"La cucina ha un cuoco."

Translation:The kitchen has a cook.

January 19, 2013



Suddenly the word cucina = kitchen as well as cook. So it can be a noun and a verb (in the same way 'cook' is a noun and a verb in English)?

January 19, 2013


That is correct. "Cucina" can be a conjugated form of the verb "Cucinare" or it can be the noun "la cucina" meaning "the kitchen".

August 2, 2013


yes it can

April 7, 2015



March 27, 2016


Agree that this wasn't articulated well in previous lessons. The system should have used the kitchen translation earlier to prepare us. Have only seen it translated to cook until now.

January 25, 2013


Thats true but I feel duolingo does this so it forces your brain to start thinking in the language. Rather then being walked through every step it throws new things at us for us to interpert and hopefully precieve it to be the right thing. This method of learning isnt the only way but is the way babys learn languages and its been studied to be the most effective because its hard for your brain to forget something it figured out on its own rather than being told information and a 50/50 chance of that actually staying in your mind.. good luck :)

October 9, 2014



October 9, 2014


and "interpret" and "perceive" and "isn't" and "it's" except for the last "its" which is correct. Typing on a phone? I hate that we can't modify our answers on the phone. At least the edit feature works on the internet version for computers and laptops.

February 13, 2015


It wasn't articulated at all even clicking on this one, "kitchen" wasn't shown as a possible translation.

February 5, 2014


I think it's been fixed as I found it one of the possible translations.

August 6, 2014


Because we were not ready for cook

June 5, 2016



February 1, 2016


A kitchen can't possess a chef, so why does it say that?

March 15, 2016


Would an Italian say this?

February 26, 2013


I suppose an easier sentence would have been: "Il cuoco ha una cucina." translated as "The cook has a kitchen.",

but would it have been as memorable?

November 21, 2013


"The cook has a kitchen" would be useful in a situation where someone hires a cook and wants to know if he needs to provide him a place to do his work. In that case, "the cook has a kitchen" is the appropriate response, as if to say, he is a caterer and has everything he needs.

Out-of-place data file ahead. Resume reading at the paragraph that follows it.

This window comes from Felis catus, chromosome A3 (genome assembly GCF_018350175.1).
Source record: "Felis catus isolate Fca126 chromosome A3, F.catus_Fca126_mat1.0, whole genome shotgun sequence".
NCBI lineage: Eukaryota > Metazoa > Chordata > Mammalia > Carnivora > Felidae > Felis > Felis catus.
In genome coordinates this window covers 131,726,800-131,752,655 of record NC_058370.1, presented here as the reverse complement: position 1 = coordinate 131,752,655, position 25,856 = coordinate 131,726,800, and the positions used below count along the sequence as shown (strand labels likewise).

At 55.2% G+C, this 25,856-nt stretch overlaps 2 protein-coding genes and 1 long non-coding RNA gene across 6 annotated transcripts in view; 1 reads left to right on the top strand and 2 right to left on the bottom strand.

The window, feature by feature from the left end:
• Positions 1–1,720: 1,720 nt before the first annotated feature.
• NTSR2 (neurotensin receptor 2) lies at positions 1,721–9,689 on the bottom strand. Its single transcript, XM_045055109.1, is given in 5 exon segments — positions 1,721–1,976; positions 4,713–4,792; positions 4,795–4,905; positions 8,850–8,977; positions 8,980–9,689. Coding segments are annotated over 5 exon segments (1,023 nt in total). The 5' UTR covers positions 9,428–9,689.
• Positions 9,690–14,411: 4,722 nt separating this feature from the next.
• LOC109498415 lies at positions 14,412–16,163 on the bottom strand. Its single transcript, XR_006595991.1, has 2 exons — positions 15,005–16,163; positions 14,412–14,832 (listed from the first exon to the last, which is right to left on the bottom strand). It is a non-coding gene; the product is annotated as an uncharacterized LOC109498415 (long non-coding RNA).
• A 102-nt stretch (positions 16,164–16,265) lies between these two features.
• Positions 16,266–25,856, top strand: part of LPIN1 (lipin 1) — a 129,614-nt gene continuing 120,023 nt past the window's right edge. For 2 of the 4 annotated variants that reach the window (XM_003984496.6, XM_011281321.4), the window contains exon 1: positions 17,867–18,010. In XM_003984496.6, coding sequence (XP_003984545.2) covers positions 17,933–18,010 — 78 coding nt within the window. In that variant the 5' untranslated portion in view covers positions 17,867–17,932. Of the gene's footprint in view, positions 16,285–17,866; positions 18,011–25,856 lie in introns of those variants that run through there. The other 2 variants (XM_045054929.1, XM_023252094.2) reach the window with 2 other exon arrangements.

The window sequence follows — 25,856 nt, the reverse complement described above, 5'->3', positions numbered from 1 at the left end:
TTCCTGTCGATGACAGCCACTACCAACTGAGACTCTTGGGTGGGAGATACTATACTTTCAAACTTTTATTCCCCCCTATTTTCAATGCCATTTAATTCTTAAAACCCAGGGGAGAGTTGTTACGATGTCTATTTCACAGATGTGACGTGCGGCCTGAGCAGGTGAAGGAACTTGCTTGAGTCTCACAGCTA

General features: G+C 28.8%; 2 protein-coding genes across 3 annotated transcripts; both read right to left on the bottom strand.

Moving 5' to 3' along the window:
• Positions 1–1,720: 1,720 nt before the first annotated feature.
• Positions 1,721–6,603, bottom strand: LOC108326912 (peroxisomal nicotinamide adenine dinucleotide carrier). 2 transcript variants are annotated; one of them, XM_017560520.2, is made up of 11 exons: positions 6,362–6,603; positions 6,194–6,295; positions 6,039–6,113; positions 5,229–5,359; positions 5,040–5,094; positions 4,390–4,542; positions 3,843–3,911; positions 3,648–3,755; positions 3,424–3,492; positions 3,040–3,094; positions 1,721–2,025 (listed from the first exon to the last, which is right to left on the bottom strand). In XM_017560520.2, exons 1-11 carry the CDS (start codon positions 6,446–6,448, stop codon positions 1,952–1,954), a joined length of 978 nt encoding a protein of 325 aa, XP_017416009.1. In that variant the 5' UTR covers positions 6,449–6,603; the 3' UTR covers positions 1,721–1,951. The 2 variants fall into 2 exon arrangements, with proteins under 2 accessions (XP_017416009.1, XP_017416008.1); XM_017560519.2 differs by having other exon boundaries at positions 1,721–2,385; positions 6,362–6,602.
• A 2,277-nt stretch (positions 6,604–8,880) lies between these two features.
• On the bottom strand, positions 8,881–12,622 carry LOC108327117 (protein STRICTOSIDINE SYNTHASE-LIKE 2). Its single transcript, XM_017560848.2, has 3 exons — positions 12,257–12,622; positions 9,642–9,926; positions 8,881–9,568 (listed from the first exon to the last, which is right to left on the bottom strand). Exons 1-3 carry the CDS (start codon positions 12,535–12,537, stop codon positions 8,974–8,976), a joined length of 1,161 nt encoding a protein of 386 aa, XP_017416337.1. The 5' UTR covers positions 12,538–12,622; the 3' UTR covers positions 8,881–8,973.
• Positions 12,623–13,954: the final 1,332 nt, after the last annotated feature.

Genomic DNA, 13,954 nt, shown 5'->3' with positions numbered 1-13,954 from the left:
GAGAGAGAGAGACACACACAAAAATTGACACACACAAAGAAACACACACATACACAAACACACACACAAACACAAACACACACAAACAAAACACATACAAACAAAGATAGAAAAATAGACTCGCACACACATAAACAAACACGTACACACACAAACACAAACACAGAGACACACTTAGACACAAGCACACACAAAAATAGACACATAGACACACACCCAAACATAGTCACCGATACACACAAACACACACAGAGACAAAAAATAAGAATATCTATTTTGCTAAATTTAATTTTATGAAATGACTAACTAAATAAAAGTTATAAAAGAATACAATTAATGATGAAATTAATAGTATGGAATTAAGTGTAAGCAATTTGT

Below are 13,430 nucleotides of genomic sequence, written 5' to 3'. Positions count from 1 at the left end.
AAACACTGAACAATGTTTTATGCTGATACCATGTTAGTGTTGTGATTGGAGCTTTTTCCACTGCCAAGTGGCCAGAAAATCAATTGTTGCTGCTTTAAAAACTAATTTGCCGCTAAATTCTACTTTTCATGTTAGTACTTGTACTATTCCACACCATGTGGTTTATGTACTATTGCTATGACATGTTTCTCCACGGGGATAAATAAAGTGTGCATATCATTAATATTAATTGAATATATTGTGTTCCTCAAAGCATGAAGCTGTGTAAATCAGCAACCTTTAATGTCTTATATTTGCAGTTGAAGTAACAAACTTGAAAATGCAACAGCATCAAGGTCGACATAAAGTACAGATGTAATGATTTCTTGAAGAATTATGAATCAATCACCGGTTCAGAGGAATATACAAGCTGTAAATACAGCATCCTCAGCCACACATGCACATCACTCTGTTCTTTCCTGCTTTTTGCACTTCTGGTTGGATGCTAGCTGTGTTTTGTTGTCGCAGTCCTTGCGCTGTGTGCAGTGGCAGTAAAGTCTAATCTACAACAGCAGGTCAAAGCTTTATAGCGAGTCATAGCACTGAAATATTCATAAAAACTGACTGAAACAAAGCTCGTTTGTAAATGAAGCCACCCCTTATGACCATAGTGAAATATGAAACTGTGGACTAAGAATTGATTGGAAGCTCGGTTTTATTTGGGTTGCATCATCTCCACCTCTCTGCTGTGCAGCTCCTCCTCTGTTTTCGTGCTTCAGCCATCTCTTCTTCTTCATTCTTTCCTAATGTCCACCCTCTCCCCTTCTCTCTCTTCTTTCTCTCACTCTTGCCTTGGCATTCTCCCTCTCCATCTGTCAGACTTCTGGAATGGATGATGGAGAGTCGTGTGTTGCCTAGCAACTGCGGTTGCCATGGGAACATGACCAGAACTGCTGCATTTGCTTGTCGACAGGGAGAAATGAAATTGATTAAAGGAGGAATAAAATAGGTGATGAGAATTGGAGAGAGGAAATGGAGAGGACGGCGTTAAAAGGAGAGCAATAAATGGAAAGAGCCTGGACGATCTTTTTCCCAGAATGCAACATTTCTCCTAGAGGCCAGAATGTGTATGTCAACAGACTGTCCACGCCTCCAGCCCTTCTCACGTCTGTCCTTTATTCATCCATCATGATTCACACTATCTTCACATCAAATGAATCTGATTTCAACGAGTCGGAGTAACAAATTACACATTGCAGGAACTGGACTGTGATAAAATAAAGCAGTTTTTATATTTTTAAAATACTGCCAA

"The kitchen has a cook" is different. An unemployed cook scouting out a place to see if they will hire him, might ask questions about the kitchen. In response, he might be told, "the kitchen has a cook," iow, we don't need you.

Two different sentences, two different meanings. :)

February 13, 2015


Yes, "The kitchen has a cook" could also be a statement the manager is affirming to the owner. "Great, we open tomorrow!" or "Thank you, I wasn't sure we would be able to replace our previous cook so quickly."

February 13, 2015


Thanks for the understandable explanation. Now the meaning of the sentence doesn't seem odd.

February 3, 2016


:D Very good observation! ;)

February 24, 2014


What kind of kitchen owns a cook? It sound just like McDonalds!

November 4, 2015


Most likely, no. BUT it's good to learn the basic principle anyway. :)

April 11, 2013


Yes, that's how it is. And similar to "cuisine" in French or "Küche" in German it can also be used to describe a culture of cooking, for example "la cucina italiana".

January 20, 2013


it said "the cook has a cook" in the translation.

April 10, 2014


true. but we should always look at the other words that it could define in english that is under. but I do agree. it shows "(you) cook" first.

December 16, 2014


How many cooks are in this thing?

February 28, 2017


As opposed to a rocket scientist?

March 29, 2017


I didn't know that word, cucina, except as in, to cook.

November 27, 2013


"The cook has a kitchen" has more sense, right? Lol

August 15, 2014


Yeah. I read this and pictured like the kitchen comes with a dishwasher, an oven, a side-by-side fridge, and...a cook! LOL. Weird.